Rakesh wrote:Just happy to know that the IAF possesses the best of both worlds - Su-30MKI and Mirage 2000.


+ Carefully selected personnel

+ Intensive & exhaustive training

+ Constantly adaptive tactics

= A very potent force.

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Re: Indian Air Force News & Discussion - 15 Dec 2016

Postby manjgu » 27 Sep 2019 10:15

but one of the US pilots said SU is not v good in post stall regime... SU with its armaments etc cant do all the fancy moves, thats why the Mirage pilot said those moves are not v relevant in actual combat.

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Re: Indian Air Force News & Discussion - 15 Dec 2016

Postby Karan M » 27 Sep 2019 10:26

Again, this is why I am saying read up more about the specific capabilities beyond what a single source says. There are points out there about how concerned the USAF too was about certain elements of the Su30 MKs TVC. Obviously they wont be stupid enough to verify it, or acknowledge the leaks and hand anyone the keys to the tactics castle.

The USAF pilot comments about RedFlag were about gunfighting, and ensuring you dont get into post stall ( IAF rebutted his claims anyhow and said they had a huge lead in WVR) I am talking about something else entirely.

The Mirage pilots comments need to be kept in context, because with it's high alpha capabilities/pitchup + FBW, and light weight the Mirage 2000 can dump/gain speed rapidly too. This is one part of the trick. However, it cannot change direction as rapidly as the Su30 can. This matters as long as you are operating within the TVC envelope and can be very useful. Remember what the video says, rapid changes in direction. As regards not being able to maneuver with payload, way back in 2000, one of the stock Sukhoi prototypes took off with a full "heavy" payload (including ASMs) and did the whole super maneuverability game just to prove a point to the audience.

But skill matters, and extensive training is required. As the Su30 pilot noted as well.

You guys are not reading and understanding enough about what TVC really means and how it can be used. As Mikhail Simonov noted:

According to Mikhail Simonov, the aircraft has virtually no angle-of-attack limitations. It can fly flatwise to the air stream, with its tail forward, i. e., with 90 and even 180 deg angles of attack. It can locate targets with its radars and attack them with its weapons from any position. This feature is extremely important for both air combat and the evasion of enemy missile attacks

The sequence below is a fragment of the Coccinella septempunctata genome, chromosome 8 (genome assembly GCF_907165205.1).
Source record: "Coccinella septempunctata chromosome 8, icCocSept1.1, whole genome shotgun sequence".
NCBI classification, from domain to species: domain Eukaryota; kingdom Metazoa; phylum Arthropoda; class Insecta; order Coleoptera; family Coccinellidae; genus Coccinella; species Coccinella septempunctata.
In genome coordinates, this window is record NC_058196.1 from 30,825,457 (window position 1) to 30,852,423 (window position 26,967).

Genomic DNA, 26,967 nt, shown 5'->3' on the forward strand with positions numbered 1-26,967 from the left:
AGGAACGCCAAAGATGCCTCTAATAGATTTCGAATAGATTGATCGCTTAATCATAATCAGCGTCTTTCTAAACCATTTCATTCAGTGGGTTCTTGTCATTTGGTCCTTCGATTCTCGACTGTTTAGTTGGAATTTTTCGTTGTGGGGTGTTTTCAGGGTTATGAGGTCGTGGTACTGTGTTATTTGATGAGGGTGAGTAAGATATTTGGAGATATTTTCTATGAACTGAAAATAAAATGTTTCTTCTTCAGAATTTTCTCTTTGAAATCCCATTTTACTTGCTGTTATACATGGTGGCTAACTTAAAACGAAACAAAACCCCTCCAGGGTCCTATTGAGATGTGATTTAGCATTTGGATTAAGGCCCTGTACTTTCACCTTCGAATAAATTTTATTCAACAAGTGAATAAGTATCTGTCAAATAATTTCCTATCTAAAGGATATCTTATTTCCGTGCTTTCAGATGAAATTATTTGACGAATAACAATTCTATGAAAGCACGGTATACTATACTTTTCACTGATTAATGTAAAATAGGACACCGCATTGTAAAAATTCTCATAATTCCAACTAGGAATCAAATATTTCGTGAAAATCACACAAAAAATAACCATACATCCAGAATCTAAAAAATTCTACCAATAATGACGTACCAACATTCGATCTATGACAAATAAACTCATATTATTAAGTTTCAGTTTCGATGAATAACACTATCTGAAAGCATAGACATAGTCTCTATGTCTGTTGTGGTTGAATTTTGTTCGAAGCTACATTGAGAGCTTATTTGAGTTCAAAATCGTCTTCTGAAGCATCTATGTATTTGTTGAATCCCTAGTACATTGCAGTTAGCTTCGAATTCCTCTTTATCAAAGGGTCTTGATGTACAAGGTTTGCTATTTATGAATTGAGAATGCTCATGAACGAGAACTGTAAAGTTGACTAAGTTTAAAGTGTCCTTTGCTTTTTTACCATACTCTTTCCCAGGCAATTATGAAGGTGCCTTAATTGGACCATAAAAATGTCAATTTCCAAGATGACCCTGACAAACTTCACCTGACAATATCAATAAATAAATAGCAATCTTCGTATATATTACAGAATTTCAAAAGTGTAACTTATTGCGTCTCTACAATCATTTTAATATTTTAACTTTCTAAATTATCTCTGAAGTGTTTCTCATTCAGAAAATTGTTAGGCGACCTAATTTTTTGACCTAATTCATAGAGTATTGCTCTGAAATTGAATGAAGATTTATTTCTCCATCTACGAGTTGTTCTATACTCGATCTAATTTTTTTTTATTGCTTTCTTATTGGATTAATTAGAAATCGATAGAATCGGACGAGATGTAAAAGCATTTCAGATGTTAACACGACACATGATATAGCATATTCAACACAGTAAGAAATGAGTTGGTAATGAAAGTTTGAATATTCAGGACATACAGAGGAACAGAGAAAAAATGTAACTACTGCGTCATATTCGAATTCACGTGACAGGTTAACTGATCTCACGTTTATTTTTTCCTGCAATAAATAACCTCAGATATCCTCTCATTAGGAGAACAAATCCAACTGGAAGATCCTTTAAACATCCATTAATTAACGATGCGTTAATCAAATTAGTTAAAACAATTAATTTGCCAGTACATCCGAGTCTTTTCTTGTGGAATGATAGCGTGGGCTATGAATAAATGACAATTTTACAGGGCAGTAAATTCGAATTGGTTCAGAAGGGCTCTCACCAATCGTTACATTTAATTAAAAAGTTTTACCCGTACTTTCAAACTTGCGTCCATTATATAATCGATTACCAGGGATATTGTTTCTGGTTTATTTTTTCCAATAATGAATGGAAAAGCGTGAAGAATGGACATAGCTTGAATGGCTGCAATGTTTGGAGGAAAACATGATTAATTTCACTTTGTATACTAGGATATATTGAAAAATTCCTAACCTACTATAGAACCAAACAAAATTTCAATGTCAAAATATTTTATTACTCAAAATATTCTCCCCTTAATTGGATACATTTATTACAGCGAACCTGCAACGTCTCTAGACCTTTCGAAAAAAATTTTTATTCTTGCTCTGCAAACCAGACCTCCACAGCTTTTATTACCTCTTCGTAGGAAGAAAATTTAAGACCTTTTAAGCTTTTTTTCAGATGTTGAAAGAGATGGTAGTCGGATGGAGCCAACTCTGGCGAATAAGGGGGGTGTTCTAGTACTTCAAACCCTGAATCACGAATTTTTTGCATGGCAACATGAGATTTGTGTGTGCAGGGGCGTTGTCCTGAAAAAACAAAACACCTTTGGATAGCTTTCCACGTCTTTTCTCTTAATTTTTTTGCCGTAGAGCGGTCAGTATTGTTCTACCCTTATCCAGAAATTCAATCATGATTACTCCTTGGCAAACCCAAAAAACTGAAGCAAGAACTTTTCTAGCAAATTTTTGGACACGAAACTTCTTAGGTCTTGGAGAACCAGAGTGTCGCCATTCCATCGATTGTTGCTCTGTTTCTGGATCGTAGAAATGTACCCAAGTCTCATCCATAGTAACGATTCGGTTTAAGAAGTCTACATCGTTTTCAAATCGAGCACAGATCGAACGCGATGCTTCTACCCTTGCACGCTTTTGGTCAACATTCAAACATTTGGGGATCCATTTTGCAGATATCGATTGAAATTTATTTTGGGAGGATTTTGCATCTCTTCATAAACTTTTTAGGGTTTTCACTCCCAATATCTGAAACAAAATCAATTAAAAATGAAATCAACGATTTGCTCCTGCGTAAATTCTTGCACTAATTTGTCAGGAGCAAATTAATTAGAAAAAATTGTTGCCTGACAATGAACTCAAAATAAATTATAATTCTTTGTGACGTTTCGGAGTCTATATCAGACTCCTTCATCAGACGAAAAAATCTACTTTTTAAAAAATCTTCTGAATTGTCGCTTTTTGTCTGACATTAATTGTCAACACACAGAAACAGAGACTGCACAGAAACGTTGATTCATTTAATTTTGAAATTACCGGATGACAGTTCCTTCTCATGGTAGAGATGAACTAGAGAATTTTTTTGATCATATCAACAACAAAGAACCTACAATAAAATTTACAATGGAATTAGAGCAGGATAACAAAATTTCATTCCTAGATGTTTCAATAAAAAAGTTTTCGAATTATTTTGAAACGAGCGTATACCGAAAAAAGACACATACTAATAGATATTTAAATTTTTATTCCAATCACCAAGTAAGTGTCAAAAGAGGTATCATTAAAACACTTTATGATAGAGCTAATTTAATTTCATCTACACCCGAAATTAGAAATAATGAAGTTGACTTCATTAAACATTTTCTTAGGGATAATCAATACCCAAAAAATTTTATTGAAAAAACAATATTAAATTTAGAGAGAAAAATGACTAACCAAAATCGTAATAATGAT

If you gents dont get the importance of the last point in particular vis a vis how weapons systems work, it's going to be very hard to detail it further.

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Re: Indian Air Force News & Discussion - 15 Dec 2016

Postby Manish_Sharma » 27 Sep 2019 11:01

manjgu wrote:but one of the US pilots said SU is not v good in post stall regime... SU with its armaments etc cant do all the fancy moves, thats why the Mirage pilot said those moves are not v relevant in actual combat.


Same Americans will tell you their fate hippo jsf can do 12G maneuver easily, same Americans will tell you their F21 loaded to Gills can outmaneuver F16 block 30. You are too hypnotized by America

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Re: Indian Air Force News & Discussion - 15 Dec 2016

Postby Cain Marko » 27 Sep 2019 11:01

Add to what Karan is saying the rather incredible endurance of the flanker, which the russians keep on increasing, and it tells you a rather interesting story. The MKI is designed to outrange, outgun, outmaneuver, and outlast almost anything out there other than perhaps an all out stealth fighter, and even there it will not be as easy as one might think (see Sweetman's video). The fact that the MKIs dodged multiple Amraam hits post Balakote corroborates his points quite well.

Anyone thinking that this bird is not the Air Dominance fighter in the IAF stable, needs to get the head examined. BTW, I distinctly recall DACT within the IAF where the MKI dominated even the fulcrum in WVR, and we all know how good the latter is (read the article posted by Manish a few posts ago).

Karan M
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Re: Indian Air Force News & Discussion - 15 Dec 2016

Postby Karan M » 27 Sep 2019 11:10

@Manish, no personal comments please. But to corroborate your point re: Red Flag, the IAF noted that its score (at Mountain Home vs the USAF F-15s using TVC) was 21:1. Clearly, Colonel Fornof was engaging in his own "My Experiments with Truth".